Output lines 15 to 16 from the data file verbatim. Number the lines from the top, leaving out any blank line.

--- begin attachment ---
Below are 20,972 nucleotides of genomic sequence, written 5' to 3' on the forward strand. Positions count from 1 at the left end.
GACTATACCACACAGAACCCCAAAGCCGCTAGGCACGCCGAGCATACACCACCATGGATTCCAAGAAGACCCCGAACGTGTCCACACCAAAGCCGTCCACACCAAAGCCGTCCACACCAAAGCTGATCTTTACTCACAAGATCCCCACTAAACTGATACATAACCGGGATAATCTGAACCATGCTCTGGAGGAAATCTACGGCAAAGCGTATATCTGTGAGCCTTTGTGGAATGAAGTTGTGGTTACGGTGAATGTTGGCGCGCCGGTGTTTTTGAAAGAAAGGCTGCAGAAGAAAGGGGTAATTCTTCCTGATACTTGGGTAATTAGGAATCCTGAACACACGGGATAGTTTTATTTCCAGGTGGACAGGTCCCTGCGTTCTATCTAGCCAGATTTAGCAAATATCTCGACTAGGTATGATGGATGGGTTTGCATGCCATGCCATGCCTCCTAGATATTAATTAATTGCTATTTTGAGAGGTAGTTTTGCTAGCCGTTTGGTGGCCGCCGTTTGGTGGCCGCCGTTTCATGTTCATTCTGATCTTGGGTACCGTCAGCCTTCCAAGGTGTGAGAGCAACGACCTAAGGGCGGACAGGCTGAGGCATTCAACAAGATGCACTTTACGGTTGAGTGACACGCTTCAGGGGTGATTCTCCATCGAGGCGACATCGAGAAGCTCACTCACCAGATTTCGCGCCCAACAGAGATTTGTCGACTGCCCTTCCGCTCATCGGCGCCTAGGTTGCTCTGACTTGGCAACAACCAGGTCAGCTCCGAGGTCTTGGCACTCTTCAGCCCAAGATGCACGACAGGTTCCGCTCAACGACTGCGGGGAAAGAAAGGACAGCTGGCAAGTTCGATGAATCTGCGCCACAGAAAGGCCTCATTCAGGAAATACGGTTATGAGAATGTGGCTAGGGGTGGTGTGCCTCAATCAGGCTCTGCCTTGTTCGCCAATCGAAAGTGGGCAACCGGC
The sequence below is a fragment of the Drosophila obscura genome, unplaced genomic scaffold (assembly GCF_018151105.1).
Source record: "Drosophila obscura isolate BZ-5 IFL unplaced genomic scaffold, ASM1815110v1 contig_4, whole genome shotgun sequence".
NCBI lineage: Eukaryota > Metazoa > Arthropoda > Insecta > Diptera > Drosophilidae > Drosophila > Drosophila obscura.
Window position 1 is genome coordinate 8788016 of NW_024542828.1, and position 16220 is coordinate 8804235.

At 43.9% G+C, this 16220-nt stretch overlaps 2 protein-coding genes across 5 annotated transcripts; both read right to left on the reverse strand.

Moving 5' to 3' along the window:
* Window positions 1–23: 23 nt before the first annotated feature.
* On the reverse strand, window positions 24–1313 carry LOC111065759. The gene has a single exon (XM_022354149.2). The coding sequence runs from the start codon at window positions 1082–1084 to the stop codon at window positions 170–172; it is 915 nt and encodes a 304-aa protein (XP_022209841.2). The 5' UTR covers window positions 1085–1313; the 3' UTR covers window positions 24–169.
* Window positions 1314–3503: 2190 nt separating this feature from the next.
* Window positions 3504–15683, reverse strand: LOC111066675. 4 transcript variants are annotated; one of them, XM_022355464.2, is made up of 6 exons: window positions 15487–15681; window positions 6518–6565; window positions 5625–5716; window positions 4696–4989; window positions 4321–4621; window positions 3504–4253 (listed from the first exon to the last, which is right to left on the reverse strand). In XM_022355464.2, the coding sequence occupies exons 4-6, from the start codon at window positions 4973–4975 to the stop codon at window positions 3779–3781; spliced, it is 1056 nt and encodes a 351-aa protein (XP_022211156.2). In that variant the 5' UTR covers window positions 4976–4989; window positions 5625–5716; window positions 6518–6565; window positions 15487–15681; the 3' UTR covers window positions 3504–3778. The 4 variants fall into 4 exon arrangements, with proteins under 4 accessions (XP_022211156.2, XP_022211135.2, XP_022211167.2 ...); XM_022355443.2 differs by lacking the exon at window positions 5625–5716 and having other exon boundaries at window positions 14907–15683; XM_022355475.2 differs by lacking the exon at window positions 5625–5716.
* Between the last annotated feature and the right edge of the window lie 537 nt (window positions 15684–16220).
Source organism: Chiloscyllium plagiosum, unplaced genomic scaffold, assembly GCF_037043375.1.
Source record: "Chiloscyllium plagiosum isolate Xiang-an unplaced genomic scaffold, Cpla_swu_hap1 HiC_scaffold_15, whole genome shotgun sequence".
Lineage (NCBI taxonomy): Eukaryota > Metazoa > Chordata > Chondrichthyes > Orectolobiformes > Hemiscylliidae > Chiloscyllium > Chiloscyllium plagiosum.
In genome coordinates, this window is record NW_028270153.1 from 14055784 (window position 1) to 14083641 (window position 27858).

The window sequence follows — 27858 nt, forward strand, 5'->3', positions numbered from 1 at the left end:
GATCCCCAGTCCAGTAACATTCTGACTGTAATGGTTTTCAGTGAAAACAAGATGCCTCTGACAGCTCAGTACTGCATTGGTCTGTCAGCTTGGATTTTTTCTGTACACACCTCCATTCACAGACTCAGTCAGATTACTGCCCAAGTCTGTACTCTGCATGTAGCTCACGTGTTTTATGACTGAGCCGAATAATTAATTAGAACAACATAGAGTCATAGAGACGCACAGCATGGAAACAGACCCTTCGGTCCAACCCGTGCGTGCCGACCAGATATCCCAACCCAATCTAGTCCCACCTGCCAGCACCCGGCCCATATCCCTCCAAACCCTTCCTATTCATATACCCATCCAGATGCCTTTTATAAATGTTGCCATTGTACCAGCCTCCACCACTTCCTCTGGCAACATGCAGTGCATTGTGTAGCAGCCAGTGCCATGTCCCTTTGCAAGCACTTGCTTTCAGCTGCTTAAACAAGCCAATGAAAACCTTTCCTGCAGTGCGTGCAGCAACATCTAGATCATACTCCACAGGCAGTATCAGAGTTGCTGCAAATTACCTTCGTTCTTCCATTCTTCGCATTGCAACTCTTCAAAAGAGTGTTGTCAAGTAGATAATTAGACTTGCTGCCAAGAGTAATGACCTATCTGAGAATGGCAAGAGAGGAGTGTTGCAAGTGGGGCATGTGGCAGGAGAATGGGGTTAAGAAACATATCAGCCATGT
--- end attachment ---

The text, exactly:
Source record: "Chiloscyllium plagiosum isolate Xiang-an unplaced genomic scaffold, Cpla_swu_hap1 HiC_scaffold_15, whole genome shotgun sequence".
Lineage (NCBI taxonomy): Eukaryota > Metazoa > Chordata > Chondrichthyes > Orectolobiformes > Hemiscylliidae > Chiloscyllium > Chiloscyllium plagiosum.